The month of May is typically known for its severe weather season in the Plains states — tornadoes, damaging winds and very large hail. But this year, May might be remembered more for its prolific rain and flooding — a series of brief but destructive events spurred by an intensifying El Niño in the Pacific Ocean and just part of the upward trend in extreme rainfall events in a warming world.

Drought urgency hits rain country: Washington governor declares state emergency



Washington Gov. Jay Inslee declared a statewide drought Friday — citing historically low snowpack, dwindling rivers and rising temperatures that have plunged nearly the entire West Coast into official emergency status.



The drought has deepened dramatically over the past few weeks,” said Inslee, a Democrat. “It has spread quickly and now encompasses all of the state of Washington. We are already seeing severe impacts in several areas of the state, and conditions are expected to worsen over time.”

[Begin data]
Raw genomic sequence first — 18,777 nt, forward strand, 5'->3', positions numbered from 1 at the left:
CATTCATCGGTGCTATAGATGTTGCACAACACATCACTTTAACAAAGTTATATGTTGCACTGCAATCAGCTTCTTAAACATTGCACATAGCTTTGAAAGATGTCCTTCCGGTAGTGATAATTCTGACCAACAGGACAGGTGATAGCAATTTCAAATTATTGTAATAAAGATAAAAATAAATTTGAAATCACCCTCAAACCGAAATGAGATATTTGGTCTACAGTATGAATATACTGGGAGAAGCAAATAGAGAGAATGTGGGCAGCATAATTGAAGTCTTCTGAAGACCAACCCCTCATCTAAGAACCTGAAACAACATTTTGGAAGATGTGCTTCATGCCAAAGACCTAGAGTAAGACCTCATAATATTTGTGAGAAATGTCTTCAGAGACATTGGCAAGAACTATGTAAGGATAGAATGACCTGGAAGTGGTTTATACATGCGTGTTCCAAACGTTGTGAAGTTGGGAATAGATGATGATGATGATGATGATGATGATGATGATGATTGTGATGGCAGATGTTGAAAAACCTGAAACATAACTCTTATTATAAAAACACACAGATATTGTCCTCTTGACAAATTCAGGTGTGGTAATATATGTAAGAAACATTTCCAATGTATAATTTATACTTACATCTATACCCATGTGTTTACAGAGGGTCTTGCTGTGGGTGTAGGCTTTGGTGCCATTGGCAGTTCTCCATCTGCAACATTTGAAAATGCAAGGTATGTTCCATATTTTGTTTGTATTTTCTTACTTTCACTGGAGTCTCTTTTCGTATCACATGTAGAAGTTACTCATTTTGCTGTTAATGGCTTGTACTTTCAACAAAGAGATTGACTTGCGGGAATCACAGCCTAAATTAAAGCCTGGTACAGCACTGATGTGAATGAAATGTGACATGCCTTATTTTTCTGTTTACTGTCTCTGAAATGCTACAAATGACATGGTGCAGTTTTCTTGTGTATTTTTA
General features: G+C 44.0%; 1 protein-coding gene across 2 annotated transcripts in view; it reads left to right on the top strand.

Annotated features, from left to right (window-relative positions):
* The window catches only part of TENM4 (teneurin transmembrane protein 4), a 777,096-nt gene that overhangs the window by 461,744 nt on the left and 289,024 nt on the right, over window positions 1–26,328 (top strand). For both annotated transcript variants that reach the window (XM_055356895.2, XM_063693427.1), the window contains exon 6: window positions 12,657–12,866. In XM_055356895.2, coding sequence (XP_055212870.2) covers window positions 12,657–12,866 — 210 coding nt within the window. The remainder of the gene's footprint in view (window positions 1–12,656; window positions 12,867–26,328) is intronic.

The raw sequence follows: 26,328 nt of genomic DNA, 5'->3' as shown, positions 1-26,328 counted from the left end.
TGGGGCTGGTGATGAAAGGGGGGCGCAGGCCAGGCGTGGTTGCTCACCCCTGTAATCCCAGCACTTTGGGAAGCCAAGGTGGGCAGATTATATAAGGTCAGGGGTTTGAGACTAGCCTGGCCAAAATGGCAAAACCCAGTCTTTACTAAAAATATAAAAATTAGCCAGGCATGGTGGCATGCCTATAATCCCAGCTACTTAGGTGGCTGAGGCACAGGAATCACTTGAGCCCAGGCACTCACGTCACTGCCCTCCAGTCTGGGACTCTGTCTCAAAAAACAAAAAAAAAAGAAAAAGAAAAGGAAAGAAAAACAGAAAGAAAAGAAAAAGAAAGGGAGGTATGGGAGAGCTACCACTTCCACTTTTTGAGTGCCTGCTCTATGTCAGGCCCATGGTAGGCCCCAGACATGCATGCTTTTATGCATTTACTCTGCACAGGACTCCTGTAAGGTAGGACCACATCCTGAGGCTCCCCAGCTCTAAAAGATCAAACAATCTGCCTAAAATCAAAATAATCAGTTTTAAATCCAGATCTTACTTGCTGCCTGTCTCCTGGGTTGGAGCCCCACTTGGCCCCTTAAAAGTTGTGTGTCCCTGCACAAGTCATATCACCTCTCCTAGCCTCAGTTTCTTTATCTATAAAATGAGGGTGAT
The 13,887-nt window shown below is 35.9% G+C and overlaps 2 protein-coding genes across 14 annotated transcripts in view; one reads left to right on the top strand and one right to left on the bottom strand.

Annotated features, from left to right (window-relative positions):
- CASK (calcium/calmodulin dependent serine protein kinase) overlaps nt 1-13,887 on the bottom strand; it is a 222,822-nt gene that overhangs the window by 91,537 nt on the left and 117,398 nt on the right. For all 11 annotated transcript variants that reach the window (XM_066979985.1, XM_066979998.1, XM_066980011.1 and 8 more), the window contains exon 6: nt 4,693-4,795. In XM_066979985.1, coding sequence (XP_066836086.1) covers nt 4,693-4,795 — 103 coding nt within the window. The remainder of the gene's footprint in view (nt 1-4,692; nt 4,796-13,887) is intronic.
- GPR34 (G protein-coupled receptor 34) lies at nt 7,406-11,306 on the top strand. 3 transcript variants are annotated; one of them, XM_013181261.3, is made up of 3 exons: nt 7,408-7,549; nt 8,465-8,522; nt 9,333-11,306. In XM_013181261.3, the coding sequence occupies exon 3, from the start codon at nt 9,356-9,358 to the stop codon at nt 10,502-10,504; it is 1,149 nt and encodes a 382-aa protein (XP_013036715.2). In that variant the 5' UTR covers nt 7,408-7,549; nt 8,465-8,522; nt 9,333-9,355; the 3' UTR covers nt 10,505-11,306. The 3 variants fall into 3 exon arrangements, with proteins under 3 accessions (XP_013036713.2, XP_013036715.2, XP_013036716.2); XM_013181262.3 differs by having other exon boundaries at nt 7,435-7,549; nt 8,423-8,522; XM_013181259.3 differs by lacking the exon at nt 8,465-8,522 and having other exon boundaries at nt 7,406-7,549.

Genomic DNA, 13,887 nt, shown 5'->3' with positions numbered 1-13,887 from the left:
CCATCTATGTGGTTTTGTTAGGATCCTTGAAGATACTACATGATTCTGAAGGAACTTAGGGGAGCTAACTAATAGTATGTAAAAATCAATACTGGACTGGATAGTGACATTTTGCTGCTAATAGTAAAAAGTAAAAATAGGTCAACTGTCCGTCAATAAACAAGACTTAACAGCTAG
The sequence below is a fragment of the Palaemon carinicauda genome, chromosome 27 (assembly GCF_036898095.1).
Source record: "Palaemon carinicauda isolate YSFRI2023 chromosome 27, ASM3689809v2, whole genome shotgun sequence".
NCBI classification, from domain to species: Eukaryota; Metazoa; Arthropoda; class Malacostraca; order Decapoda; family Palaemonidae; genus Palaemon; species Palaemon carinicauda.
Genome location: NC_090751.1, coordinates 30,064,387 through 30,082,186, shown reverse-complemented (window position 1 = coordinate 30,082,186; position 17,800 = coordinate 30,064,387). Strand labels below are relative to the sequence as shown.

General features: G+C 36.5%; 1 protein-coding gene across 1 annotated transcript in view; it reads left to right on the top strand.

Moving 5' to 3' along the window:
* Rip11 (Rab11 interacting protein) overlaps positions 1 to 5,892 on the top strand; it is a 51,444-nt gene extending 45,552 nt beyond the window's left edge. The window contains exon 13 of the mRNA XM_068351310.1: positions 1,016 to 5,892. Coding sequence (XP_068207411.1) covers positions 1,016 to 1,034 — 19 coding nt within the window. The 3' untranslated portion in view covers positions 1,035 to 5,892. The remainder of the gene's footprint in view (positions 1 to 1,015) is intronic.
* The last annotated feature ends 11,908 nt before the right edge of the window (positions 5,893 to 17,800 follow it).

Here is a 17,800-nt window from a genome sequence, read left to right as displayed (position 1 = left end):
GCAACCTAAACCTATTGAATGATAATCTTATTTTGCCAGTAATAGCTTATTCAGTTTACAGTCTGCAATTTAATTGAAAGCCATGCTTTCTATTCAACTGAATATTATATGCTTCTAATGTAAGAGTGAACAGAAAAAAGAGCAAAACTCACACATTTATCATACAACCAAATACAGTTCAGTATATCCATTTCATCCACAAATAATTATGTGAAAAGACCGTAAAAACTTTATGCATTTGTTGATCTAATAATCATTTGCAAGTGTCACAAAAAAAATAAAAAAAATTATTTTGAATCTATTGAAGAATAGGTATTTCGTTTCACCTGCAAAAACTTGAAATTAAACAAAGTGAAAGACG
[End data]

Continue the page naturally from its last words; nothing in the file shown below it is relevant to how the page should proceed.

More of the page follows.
But in a climatic quirk peculiar to the Pacific Northwest this year, Washington's deepening drought is accompanied by regular rainfall, and the major population centers of Seattle, Tacoma, Everett and Spokane are not expected to notice that disaster lurks.



Mother Nature seems to have the weather flipped upside down with Fairbanks, Alaska, set to start the Memorial Day holiday weekend on a warmer note than Phoenix.

The unusual weather will stem from a dip in the jet stream ushering cool air across Arizona, while a ridge of high pressure continues to allow temperatures to soar throughout eastern Alaska.